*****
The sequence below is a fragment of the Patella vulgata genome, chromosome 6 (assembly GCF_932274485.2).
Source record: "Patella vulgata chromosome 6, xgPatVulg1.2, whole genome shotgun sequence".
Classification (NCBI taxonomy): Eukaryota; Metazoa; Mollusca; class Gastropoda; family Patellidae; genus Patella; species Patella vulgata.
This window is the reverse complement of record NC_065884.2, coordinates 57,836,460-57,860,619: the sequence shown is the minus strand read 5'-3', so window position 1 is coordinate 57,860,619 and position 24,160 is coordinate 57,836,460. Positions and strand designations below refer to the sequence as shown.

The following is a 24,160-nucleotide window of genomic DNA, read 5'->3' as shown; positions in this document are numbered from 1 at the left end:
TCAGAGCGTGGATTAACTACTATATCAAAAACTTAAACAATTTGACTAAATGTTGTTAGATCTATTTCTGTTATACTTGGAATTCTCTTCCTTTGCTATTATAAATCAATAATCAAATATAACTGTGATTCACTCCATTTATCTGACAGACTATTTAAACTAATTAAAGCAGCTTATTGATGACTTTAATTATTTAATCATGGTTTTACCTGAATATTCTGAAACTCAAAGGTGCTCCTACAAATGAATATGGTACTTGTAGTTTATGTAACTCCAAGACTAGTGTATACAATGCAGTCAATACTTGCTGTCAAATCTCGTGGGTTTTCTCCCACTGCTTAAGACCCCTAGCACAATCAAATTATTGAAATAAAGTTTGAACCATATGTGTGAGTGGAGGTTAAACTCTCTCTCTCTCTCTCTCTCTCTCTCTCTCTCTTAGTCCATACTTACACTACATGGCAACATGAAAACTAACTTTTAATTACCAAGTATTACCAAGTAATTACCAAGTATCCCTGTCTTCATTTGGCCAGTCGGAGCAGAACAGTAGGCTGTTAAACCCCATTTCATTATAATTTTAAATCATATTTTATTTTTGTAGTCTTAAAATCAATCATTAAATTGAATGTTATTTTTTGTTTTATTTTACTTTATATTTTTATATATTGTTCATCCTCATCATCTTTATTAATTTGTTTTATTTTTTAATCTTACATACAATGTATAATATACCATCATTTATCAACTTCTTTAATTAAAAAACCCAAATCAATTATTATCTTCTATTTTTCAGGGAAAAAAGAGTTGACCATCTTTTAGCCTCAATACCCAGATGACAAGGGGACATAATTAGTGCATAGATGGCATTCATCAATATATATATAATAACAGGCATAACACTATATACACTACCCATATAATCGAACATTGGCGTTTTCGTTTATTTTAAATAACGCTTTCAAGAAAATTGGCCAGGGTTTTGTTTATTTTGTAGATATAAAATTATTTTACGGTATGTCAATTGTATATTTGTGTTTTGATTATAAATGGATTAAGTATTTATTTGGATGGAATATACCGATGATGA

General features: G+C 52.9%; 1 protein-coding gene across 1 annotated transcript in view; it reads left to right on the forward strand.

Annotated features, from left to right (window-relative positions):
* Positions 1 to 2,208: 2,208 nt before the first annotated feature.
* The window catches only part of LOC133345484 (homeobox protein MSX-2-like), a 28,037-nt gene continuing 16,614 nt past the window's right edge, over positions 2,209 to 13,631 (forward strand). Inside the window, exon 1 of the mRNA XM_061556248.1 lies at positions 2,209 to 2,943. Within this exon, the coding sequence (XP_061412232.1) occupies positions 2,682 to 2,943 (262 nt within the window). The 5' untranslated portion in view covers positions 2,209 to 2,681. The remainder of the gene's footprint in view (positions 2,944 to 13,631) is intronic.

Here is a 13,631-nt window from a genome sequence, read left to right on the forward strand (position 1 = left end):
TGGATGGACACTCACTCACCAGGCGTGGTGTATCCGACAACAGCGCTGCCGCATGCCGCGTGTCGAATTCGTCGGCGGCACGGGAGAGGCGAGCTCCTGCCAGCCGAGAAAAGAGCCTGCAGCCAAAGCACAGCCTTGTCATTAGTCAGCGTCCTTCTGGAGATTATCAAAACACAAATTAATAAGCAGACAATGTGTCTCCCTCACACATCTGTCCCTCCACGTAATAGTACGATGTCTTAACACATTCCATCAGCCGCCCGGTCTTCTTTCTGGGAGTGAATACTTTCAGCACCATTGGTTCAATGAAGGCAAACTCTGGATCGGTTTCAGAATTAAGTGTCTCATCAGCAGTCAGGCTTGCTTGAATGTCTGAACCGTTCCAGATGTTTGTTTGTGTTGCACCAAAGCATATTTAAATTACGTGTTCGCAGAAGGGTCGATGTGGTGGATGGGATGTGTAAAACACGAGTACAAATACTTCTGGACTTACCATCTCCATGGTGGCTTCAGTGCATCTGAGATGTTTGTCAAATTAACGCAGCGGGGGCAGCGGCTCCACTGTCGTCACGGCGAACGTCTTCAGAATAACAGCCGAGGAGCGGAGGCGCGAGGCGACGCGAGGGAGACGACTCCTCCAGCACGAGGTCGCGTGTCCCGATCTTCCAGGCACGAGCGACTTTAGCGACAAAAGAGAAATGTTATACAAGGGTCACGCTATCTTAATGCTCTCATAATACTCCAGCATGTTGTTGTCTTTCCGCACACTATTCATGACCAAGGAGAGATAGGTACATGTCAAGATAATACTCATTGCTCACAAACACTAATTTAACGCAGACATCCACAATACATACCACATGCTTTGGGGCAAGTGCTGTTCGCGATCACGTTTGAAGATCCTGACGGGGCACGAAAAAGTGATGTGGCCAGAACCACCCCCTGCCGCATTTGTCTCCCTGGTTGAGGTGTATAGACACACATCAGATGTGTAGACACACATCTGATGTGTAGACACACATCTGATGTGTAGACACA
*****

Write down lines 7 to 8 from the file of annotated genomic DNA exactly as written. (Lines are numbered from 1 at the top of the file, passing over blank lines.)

General features: G+C 52.9%; 1 protein-coding gene across 1 annotated transcript in view; it reads left to right on the forward strand.

Annotated features, from left to right (window-relative positions):